Breakfast, brunch and lunch was at a michi no eki, road station. Road stations reflect their surroundings, usually being staffed by locals and selling local produce. Both locals and visitors use the road stations, a sign they are doing something right.
Yokohama`s Michi no Eki had many memorable flavours. At the entrance, the tables were piled up with rapeseed and garlic products – including Magic Black, a chocolate scented with black garlic. Ice cream flavours include sea cucumber, hiba tree, rapeseed, scallop and funori (glue plant).
I ate a pack of firm, green rapeseed-flavoured doughnuts, a scallop burger and a carton of tokoroten, a translucent, flavourless noodle made from tengusa seaweed dressed with vinegar, mustard and sesame seed.
Pedalling along the narrow road north on a basket bike was harder and hotter work than I anticipated; I stopped for a break at a roadside shrine just outside Yokohama.
The ancient shrine building was setback from the busy road, the path went through a damp carpet of moss with a cryptomeria plantation on one side and virgin, mixed forest on the other. A couple of years ago a shaman summoned to the shrine saw hundreds of school-age dragons flying between the trees; inside the shrine she saw tiny dragons crawling on the floor. The forest is a graduate school for dragons, the shrine priest told me half-jokingly.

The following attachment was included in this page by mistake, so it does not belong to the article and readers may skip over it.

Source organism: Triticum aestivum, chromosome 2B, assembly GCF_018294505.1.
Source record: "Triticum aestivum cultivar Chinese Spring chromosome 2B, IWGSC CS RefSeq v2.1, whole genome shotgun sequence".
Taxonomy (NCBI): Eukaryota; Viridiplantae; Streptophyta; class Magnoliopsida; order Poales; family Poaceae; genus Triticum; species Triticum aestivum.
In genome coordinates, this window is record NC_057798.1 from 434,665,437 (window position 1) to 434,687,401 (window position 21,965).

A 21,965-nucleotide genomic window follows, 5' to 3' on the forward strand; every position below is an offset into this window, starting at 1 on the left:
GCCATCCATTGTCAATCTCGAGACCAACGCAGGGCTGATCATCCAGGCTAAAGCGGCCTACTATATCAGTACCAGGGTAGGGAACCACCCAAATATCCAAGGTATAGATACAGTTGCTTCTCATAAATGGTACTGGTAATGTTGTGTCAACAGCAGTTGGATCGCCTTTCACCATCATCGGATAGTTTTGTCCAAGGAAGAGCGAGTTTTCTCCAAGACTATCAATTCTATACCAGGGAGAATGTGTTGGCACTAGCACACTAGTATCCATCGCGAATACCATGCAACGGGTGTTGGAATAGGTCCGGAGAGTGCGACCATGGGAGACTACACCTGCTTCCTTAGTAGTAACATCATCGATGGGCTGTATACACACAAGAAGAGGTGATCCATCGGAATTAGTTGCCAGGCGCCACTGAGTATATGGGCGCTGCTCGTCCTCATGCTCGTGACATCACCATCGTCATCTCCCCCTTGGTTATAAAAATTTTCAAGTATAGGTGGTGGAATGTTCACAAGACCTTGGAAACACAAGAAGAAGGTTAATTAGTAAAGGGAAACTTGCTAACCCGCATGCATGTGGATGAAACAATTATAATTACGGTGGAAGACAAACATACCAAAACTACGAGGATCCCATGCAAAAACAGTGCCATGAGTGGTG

The shaman cannot marry, the priest said, or she will lose all her powers. But, he added, using shamanic power increases sexual desire so the shamans must have boyfriends.
I met the shrine priest in the car park. A tall and slender man in spotless white robes, he looked a little holy and distant, not quite a part of this world. Then he got down on his hands and knees and started to fix my bike: “You`re really planning to go all the way to Oma on this?!”
After oiling the chain and adjusting the brakes, he made a spiritual donation, a sticker of a grey dragon marked with the sacred words: Safety Driving. I treasure it. He also gave me a small bell on a key ring, “Ring it when you`re feeling hot and tired or stressed, it will cool and calm you down.”
Later that day, after putting up my tent on a beach and having a bath at the local onsen, my mobile phone rang. It was the priest calling to check if I was ok: “Be careful tomorrow. And leave early, there are no towns at all where you`re heading. And drop in at the shrine on the way back, you can stay the night.”